“No, it didn’t make me feel sad,” I answered confidently. Because sad was honestly not the first word that had come to mind when I recalled my time in the “old” neighborhood. Jeanne looked relieved.

I didn’t have the heart to tell her that what I ended up feeling was foolish. Incredibly foolish.

 

Giving Thanks

Since we moved my mom in over two years ago, John and I are often limited to spending just a few hours together outside of the house. In some situations, we just have to suck it up (i.e., my not being able to travel to Spain with John to visit our daughter Veronica during a semester abroad.) In others, we really need to figure it out and ask for help.

My son Greg was ready and willing to accompany John for Veronica’s recent move-in day at college. But then a scheduling conflict came up — Greg had an on-line class from 5:30 until 7 on moving day. I was more than happy at the prospect of having to join him, truth be told. So, with fingers crossed, I asked my neighbor if she could give mom dinner and make sure the television was tuned to channel 7 before she left. “Will do, I am always happy to spend time with your mom” she replied immediately. I was so relieved and grateful.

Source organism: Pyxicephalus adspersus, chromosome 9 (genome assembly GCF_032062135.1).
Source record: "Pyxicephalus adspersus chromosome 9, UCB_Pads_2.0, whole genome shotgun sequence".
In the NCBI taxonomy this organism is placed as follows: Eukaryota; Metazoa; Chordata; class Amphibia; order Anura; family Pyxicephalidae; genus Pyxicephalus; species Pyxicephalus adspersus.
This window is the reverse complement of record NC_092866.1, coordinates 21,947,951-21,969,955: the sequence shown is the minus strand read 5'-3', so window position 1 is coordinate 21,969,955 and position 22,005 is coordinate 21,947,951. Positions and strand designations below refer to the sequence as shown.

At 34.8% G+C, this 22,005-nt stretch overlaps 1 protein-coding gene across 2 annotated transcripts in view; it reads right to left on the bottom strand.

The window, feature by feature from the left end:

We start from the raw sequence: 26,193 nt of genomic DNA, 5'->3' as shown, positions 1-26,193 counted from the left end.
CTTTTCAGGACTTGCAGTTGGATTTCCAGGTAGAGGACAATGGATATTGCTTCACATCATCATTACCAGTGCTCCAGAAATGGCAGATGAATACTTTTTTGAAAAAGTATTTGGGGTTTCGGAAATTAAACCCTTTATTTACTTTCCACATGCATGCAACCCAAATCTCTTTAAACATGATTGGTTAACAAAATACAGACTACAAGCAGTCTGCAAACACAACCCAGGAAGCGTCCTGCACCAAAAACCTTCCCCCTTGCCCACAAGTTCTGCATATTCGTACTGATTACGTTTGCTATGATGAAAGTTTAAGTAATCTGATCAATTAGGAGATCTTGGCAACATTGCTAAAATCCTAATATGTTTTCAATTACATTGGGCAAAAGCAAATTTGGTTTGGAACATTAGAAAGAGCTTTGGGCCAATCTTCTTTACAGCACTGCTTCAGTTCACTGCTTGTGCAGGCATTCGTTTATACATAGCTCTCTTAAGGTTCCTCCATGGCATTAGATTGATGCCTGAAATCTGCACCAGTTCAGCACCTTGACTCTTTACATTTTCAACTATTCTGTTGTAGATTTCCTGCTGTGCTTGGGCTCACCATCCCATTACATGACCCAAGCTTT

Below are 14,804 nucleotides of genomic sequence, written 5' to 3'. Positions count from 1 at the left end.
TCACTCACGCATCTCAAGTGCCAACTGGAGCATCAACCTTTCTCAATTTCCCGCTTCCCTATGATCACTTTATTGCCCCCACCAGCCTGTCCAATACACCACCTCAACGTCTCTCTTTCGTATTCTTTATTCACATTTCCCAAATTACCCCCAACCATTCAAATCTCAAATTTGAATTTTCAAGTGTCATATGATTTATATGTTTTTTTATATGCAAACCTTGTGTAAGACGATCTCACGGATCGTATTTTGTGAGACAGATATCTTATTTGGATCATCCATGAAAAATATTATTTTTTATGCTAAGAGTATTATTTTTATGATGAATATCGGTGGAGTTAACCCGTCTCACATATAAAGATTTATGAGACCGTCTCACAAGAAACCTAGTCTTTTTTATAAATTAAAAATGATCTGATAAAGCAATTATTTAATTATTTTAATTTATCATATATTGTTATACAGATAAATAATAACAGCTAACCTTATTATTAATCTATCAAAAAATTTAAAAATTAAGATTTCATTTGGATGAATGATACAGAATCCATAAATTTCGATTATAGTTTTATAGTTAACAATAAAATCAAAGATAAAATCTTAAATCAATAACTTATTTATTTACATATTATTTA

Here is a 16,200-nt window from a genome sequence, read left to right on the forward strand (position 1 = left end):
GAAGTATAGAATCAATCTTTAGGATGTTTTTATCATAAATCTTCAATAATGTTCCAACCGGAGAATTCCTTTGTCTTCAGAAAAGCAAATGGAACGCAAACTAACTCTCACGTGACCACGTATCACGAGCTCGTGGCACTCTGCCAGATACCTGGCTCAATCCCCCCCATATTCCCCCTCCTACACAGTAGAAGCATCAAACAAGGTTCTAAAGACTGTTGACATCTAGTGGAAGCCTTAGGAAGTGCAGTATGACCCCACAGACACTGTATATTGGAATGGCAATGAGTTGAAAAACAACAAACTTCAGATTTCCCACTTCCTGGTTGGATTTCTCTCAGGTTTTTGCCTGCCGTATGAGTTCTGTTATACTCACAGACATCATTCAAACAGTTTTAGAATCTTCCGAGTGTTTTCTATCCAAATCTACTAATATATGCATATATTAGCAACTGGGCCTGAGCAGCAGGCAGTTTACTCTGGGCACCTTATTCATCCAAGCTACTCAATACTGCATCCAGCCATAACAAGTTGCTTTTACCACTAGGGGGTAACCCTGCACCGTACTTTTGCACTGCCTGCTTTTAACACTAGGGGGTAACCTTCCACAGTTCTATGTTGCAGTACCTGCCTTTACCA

Moving day went as most do for college students, with the challenges (putting together an Ikea bed) and the benefits (catching up with my daughter’s roommates and friends, enjoying dinner out with her before heading back).

My daughter thanked us both with a hug, and of course I teared up a bit. We will miss her, but it was more than that. I felt that she was owed the bigger thanks.

Both of our children, now young adults, arrived home at the end of their semesters looking for the peace and quiet and normalcy that is a requirement for regrouping. They found anything else but. It was a challenging summer, to say the least. Veronica especially spent nights enduring interrupted sleep (her bedroom is next to mom’s — in this case “location, location, location” did NOT work in her favor). Mom rustles around quite a bit at night — when ironically her brain is most active. Meanwhile Veronica was trying to rest up for double shifts at the restaurant where she is a server.

This summer, all of us found ourselves a bit worn out by it all. But while John and I retreated a bit further into ourselves, Greg and Veronica did the opposite. They never missed a chance to kid around with Mom (which she really enjoys), and laugh with her when something funny occurred (it often does). They watched “Jeopardy” and “Wheel of Fortune” with her and called out answers much to Mom’s amusement and pride. They were kind and considerate, always. And on the day before she left, and the morning of, Veronica told her Grammy “I love you, and I’ll miss you” more times than I could count. (Because yes Grammy forgets everything).

They say that “When the going gets tough, the tough get going.” I used to think that it meant that they were smart enough to leave the situation. Now I realize that “get going” means that they “get going” — to work at supporting those who need it. Sure, it takes a village. And when that village is under your roof — and also right next door — you really should consider yourself to be very fortunate.